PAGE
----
In 1951 peat cutters unearthed the bog body of an adult female dating from the Roman period (AD 78-233) in the ‘Damsel’s Bog’ northwest of the villages of Aalden and Zweeloo (province of Drenthe, the Netherlands, fig. 1).
The degree of preservation of the body has now been assessed using atomic force microscopy imaging (AFM) and histology. AFM images of the skin showed evidence of moderate decomposition of collagen fibrils. Although histology revealed moderate decalcification of the bones, the abdominal organs were found to be very well preserved.
Apart from shrinkage and deformation caused by the long immersion in the bog, the Zweeloo Woman’s skeleton shows possible signs of a pathological disorder affecting both the forearms and the lower legs.
The long bones were measured, the woman’s stature was assessed and a CT scan was carried out to assess the degree of micromelia and the possibility of dwarfism.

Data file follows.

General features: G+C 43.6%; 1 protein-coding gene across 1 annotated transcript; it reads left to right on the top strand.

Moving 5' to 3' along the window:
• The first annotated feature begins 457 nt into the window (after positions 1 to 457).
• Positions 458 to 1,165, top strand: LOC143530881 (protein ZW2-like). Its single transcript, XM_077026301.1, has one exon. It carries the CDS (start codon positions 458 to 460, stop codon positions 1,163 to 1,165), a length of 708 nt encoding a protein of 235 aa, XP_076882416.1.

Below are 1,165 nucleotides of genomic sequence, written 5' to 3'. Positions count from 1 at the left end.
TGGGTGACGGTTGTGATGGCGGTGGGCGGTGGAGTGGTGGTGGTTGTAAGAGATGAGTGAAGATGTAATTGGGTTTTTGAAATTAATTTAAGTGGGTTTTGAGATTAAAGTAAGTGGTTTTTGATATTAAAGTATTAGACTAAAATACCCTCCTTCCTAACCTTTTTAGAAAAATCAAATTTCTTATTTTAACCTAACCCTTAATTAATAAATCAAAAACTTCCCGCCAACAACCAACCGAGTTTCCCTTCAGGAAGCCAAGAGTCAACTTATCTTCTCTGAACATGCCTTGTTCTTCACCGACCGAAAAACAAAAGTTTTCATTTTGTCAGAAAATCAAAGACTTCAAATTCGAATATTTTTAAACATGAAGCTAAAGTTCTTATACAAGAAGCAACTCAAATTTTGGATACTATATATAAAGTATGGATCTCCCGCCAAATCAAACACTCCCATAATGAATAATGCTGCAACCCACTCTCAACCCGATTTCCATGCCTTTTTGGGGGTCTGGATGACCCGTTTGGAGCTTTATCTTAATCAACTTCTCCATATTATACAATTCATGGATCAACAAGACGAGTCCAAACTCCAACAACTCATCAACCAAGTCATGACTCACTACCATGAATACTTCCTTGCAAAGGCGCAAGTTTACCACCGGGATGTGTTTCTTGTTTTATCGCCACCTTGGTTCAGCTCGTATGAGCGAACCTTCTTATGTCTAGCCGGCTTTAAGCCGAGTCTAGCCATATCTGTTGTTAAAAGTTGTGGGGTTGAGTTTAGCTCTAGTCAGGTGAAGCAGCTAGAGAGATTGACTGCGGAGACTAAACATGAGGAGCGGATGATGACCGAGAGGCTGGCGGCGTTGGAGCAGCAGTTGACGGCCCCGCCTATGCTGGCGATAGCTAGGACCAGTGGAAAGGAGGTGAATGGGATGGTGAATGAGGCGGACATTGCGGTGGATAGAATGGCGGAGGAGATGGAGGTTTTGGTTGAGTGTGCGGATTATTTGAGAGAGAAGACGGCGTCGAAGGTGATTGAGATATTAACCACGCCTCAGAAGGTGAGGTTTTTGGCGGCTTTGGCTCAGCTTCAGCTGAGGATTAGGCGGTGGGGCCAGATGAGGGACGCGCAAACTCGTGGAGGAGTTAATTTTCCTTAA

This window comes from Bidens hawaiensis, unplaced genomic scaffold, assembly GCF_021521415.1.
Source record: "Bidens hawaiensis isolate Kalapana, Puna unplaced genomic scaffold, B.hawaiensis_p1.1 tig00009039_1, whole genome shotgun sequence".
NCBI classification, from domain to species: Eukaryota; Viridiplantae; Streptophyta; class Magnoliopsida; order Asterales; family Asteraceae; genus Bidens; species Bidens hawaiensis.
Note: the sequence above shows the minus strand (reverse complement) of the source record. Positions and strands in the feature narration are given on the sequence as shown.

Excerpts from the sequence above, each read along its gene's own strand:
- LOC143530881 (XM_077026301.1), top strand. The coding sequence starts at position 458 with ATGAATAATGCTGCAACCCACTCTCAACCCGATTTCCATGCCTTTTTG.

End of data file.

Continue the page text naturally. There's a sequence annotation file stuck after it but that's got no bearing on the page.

Although shrinkage had caused overall shortening and deformation of single bones (i.e. the pelvis, calcanei and the femora) altering the stature, the radiological findings show probable evidence of Léri-Weill dyschondrosteosis (DCS). DCS is a dominantly inherited dysplasia characterised by short stature with mesomelic shortening of middle segments of the forearms and lower legs. Only three cases of probable or indicative DCS have so far been diagnosed from pre-modern societies. Here we propose evidence of a probable case of DCS syndrome in a bog body dating from the Roman period.
It has often been suggested that a substantial number of the individuals that have been found in peat were killed before being deposited in the bog. The Zweeloo Woman’s bones show at least 21 cut marks made by a short blade instrument. There is, however, no evidence of any trauma, except possibly in the posterior aspect of the left shoulder, on the outer skin surface. Whether Zweeloo Woman was intentionally killed or died a natural death still remains unclear.